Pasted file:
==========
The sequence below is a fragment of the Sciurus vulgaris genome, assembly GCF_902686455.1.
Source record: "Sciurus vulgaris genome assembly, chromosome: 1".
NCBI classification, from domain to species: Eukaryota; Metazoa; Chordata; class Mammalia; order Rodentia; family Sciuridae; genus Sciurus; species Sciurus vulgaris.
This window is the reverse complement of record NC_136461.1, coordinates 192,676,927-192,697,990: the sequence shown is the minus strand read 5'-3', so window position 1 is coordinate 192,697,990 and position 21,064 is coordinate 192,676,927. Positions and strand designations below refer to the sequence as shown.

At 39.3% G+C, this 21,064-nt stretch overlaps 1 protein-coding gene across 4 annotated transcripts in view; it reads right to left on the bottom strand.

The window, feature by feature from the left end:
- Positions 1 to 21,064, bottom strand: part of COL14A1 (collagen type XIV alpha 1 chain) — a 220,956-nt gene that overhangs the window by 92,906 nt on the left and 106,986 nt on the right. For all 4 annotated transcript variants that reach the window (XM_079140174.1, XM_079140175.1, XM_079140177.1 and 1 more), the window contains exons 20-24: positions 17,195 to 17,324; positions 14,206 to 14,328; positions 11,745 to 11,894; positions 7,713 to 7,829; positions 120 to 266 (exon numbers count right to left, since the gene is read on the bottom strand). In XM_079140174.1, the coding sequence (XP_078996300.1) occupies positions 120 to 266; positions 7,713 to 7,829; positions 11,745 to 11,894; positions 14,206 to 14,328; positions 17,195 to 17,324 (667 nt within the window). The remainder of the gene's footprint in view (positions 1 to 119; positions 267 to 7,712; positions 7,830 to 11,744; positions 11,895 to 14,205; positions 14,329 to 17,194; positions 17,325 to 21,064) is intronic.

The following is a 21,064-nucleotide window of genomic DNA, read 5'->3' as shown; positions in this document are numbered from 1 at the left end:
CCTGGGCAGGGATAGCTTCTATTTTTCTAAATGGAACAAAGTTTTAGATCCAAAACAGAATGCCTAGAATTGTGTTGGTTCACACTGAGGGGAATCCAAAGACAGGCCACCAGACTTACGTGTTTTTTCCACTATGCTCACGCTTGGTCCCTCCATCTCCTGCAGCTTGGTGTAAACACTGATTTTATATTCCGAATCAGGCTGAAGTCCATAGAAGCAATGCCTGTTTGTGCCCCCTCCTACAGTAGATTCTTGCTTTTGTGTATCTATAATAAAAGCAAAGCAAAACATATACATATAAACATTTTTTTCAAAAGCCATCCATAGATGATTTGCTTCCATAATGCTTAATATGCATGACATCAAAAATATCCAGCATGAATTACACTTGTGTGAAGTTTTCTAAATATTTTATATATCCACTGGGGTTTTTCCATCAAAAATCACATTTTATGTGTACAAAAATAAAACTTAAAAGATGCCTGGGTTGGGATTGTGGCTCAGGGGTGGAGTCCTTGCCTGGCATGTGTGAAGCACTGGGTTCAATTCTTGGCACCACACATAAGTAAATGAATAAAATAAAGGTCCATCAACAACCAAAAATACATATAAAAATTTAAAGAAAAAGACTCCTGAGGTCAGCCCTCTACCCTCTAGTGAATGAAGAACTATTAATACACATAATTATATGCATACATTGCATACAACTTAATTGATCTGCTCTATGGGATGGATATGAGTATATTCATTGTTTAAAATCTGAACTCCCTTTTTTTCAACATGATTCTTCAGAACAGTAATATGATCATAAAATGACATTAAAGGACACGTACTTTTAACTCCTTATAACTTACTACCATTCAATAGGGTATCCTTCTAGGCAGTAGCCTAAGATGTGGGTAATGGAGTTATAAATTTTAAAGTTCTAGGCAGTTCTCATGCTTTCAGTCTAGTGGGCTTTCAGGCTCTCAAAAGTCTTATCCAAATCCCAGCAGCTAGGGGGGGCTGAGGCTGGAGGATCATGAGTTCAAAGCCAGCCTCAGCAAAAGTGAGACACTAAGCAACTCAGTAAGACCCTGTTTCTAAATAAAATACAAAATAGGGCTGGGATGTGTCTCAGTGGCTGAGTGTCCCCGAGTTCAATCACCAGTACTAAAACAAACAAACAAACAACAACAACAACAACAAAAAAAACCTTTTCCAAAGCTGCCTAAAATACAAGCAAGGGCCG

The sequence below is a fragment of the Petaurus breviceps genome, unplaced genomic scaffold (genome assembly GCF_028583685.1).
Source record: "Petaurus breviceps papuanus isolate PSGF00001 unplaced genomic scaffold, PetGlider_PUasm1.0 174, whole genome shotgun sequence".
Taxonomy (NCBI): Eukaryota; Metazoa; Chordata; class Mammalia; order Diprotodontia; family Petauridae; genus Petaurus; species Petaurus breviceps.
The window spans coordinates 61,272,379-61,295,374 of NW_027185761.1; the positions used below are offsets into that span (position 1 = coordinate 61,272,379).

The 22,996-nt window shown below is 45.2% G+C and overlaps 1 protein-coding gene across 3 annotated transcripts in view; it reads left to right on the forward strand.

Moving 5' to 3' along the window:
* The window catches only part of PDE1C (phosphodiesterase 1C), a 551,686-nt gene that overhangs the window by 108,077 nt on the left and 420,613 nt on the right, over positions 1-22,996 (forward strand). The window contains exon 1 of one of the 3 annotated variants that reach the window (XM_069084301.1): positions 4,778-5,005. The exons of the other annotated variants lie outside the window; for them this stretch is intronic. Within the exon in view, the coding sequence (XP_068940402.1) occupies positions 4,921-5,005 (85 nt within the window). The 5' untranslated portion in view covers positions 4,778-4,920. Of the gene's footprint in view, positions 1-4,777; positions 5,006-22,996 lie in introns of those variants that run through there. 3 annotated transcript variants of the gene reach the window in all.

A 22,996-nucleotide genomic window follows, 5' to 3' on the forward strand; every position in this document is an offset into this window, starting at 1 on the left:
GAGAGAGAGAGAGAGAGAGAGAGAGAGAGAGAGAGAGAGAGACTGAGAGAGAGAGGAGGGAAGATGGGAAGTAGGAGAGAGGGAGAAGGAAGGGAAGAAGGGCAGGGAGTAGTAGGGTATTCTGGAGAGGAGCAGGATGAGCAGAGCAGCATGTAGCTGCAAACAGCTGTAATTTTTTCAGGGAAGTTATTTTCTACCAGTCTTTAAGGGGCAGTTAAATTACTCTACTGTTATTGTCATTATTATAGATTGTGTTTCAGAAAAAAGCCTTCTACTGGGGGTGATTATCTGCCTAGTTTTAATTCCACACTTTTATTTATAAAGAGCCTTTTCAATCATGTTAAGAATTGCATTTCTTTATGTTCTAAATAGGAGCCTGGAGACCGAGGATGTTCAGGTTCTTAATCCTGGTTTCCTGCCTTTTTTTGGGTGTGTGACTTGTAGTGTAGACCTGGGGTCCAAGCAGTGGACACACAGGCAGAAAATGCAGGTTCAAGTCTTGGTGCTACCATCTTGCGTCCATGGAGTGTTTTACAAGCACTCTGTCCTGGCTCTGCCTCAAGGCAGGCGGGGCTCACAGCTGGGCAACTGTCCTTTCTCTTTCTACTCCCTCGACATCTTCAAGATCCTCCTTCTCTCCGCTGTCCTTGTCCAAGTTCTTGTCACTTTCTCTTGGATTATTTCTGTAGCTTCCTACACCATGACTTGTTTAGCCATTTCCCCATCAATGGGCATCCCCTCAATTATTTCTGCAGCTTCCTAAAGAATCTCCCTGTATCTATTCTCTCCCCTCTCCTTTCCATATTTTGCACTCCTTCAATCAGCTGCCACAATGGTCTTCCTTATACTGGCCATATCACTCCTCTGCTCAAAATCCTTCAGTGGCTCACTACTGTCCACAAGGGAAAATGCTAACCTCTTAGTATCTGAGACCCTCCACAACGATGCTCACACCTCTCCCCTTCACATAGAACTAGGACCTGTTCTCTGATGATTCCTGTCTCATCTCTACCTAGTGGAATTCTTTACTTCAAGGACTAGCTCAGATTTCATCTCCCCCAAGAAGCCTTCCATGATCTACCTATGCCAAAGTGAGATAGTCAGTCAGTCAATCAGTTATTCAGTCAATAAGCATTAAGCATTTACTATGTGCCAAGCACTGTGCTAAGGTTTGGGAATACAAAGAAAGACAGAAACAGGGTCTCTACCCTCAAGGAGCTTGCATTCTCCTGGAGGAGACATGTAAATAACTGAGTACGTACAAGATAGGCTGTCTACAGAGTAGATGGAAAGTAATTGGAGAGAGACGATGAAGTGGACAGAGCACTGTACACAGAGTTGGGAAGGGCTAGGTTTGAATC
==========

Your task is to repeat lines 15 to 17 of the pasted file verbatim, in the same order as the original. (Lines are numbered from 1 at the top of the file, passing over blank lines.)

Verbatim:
Moving 5' to 3' along the window:
* The window catches only part of PDE1C (phosphodiesterase 1C), a 551,686-nt gene that overhangs the window by 108,077 nt on the left and 420,613 nt on the right, over positions 1-22,996 (forward strand). The window contains exon 1 of one of the 3 annotated variants that reach the window (XM_069084301.1): positions 4,778-5,005. The exons of the other annotated variants lie outside the window; for them this stretch is intronic. Within the exon in view, the coding sequence (XP_068940402.1) occupies positions 4,921-5,005 (85 nt within the window). The 5' untranslated portion in view covers positions 4,778-4,920. Of the gene's footprint in view, positions 1-4,777; positions 5,006-22,996 lie in introns of those variants that run through there. 3 annotated transcript variants of the gene reach the window in all.

A 22,996-nucleotide genomic window follows, 5' to 3' on the forward strand; every position in this document is an offset into this window, starting at 1 on the left: